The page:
Josephine Baker / art by Catel Muller ; written by Jos-Louis Bocquet ; historical consultant, Jean-Claude Bouillon-Baker.
- 1 of 1 copy available at Evergreen Indiana.
0 current holds with 1 total copy.
|Location||Call Number / Copy Notes||Barcode||Shelving Location||Status||Due Date|
|West Lafayette PL - West Lafayette||GN 921 Baker, Josephine (Text)||31951004244544||Main Floor - New Graphic Novels||Available||-|
- ISBN: 9781910593295
- ISBN: 191059329X
- Physical Description: 568 pages : chiefly illustrations ; 24 cm
- Edition: English edition.
- Publisher: London : SelfMadeHero, 2017.
|General Note:|| Originally published in French by Casterman in 2016.
|Formatted Contents Note:|| Includes bibliographical references (pages 566-568) and filmography (page 568).
|Summary, etc.:|| Josephine Baker (1906-1975) was nineteen years old when she found herself in Paris for the first time in 1925. Overnight, the young American dancer became the idol of the Roaring Twenties, captivating Picasso, Cocteau, Le Corbusier, and Simenon. In the liberating atmosphere of the 1930s, Baker rose to fame as the first black star on the world stage, from London to Vienna, Alexandria to Buenos Aires. After World War II, and her time in the French Resistance, Baker devoted herself to the struggle against racial segregation, publicly battling the humiliations she had for so long suffered personally. She led by example, and over the course of the 1950s adopted twelve orphans of different ethnic backgrounds: a veritable Rainbow Tribe. A victim of racism throughout her life, Josephine Baker would sing of love and liberty until the day she died.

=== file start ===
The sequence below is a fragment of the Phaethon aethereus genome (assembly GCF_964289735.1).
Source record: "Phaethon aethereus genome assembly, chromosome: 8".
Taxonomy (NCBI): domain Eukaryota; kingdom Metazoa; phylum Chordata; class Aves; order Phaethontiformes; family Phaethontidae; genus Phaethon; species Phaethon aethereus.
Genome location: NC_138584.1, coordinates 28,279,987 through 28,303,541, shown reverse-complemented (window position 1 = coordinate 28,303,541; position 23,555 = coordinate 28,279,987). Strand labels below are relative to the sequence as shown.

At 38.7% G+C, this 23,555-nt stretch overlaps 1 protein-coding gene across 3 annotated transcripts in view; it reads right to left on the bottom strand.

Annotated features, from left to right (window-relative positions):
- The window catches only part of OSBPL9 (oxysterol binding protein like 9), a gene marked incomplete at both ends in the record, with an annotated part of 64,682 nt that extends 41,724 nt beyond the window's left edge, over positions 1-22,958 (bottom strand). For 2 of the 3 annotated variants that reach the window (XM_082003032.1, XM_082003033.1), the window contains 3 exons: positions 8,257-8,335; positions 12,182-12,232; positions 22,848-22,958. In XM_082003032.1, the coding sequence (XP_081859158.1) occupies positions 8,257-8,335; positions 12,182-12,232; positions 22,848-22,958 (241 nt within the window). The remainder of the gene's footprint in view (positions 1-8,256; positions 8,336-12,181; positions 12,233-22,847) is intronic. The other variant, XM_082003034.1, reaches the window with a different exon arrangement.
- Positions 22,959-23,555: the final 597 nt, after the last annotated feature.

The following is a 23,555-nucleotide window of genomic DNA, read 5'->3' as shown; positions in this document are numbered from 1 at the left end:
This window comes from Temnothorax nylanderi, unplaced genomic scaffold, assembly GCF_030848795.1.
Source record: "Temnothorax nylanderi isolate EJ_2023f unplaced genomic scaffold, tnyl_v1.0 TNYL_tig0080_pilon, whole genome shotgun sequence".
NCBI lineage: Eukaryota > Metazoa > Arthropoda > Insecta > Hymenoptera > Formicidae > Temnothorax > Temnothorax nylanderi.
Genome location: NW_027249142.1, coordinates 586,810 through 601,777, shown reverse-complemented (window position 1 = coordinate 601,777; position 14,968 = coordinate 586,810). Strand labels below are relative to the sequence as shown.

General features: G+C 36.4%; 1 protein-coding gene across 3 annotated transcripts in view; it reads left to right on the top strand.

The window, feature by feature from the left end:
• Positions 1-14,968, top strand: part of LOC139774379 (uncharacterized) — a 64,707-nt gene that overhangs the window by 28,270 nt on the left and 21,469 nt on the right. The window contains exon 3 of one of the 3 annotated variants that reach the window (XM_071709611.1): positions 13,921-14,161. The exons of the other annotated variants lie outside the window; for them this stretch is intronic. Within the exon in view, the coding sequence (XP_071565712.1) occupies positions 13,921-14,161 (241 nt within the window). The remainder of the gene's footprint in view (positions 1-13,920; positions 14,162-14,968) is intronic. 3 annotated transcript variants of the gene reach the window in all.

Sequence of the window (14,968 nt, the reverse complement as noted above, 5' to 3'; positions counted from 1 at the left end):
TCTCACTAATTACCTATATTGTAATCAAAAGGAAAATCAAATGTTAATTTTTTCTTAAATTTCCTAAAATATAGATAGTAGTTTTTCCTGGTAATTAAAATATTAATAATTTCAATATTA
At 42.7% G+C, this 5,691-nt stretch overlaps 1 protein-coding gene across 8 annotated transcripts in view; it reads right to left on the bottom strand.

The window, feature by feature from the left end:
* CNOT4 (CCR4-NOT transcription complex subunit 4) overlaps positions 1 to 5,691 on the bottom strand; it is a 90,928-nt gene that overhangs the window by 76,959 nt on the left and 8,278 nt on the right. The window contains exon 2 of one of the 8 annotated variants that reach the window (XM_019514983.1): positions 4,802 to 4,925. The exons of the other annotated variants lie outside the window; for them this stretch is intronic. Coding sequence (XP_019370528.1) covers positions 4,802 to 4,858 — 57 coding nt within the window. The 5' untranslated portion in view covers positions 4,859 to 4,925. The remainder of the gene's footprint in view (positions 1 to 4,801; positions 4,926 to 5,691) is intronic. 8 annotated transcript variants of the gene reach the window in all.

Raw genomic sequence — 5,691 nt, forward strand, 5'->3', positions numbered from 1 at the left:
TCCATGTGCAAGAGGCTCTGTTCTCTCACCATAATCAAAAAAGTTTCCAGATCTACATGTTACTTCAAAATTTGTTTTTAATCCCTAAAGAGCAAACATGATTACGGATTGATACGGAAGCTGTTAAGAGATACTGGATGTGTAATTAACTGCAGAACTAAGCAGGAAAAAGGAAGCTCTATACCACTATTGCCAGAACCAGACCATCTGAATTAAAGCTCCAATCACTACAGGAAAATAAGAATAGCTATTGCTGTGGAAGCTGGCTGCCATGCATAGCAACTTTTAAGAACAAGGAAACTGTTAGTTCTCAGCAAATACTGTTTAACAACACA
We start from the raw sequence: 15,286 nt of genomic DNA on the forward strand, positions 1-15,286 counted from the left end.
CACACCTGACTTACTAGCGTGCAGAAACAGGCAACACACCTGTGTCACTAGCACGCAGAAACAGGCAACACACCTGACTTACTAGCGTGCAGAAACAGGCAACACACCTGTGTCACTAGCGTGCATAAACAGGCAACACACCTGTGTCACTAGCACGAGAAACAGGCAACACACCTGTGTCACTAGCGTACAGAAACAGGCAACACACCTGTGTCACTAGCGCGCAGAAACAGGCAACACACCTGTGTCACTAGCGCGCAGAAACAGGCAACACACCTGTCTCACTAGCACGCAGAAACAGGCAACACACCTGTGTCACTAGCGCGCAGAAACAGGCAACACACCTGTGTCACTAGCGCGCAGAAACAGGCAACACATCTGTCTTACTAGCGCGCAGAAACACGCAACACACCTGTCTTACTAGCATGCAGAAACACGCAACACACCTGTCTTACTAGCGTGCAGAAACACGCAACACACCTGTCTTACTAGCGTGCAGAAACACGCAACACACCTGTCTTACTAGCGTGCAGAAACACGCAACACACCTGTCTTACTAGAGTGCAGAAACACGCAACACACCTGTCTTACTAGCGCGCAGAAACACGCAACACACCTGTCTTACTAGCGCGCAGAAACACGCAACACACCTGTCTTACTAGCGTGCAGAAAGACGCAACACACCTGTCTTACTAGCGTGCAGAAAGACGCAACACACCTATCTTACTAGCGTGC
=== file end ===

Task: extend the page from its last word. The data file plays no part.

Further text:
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|Subject:||Baker, Josephine, 1906-1975 > Comic books, strips, etc.
Dancers > France > Biography > Comic books, strips, etc.
African American entertainers > France > Biography > Comic books, strips, etc.